Increasing use of guns in homicides has police concerned
Ryan Flanagan, CTV Kitchener
Published Wednesday, January 11, 2017 5:22PM EST
Last Updated Wednesday, January 11, 2017 6:24PM EST
Stopping the flow of illegal guns would be one way to make a big dent in homicide rates, police say.
According to a report from the Canadian Centre for Justice Statistics, there were 572 homicides in Canada in 2015.
Stabbing was the main cause of death in nearly 37 per cent of those homicides, the report says, while shooting was to blame for slightly more than 30 per cent.
Those figures suggest guns are being used as weapons of homicide more often than they have been in the past.
“What’s concerning is the increase,” Waterloo Regional Police Chief Bryan Larkin said Wednesday.
“The proliferation of handguns in particular – not long-guns, but handguns – is a concern.”
Larkin sees two main areas to focus on to reduce the region’s homicide rate – continuing to work on curbing domestic violence, and doing more to crack down on the weapons trade.
“I think we need a concerted effort not only in our region, but across the province, to do business differently and to tackle those that are importing, those that are trafficking in illegal firearms,” he said.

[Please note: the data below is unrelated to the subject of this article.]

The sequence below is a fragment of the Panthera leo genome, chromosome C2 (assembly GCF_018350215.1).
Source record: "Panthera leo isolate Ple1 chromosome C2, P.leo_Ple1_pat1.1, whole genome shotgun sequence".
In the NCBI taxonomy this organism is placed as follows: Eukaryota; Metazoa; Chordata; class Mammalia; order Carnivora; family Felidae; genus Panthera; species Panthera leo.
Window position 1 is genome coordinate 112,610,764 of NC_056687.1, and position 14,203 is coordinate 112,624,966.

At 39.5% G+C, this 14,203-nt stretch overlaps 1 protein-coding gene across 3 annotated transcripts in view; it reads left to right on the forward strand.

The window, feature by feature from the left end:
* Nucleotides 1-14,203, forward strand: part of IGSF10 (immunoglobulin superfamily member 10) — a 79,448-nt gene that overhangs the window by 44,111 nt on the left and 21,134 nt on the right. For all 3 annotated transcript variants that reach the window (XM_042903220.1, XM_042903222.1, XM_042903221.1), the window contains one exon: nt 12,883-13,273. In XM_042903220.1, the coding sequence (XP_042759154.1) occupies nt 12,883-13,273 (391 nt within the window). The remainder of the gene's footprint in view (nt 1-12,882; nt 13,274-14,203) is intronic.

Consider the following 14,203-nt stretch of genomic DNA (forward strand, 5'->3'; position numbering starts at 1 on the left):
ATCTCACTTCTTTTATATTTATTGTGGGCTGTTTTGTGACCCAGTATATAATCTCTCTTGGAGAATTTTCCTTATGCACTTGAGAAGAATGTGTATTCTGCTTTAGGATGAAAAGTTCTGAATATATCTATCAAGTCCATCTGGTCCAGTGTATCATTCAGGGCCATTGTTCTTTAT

Waterloo Region Crime Prevention Council executive director Christiane Sadeler says investigating and prosecuting a homicide case can cost as much as $6 million.
She says she’d rather see that money put toward efforts that shift attitudes in an effort to stop crime from happening in the first place.
“For anybody to pick up a gun, they have to have the desire to pick up a gun. There has to be a culture that tolerates a certain level of violence and the presence of guns,” she said.
Waterloo Region reported six homicides in 2015. Put another way, that represents 1.11 out of every 100,000 people in the region being a victim of homicide.
That total places the region 25th out of the 34 Canadian metropolitan areas surveyed in the report.
“We’ve really held the line on homicides,” Larkin said.
With reporting by Nicole Lampa
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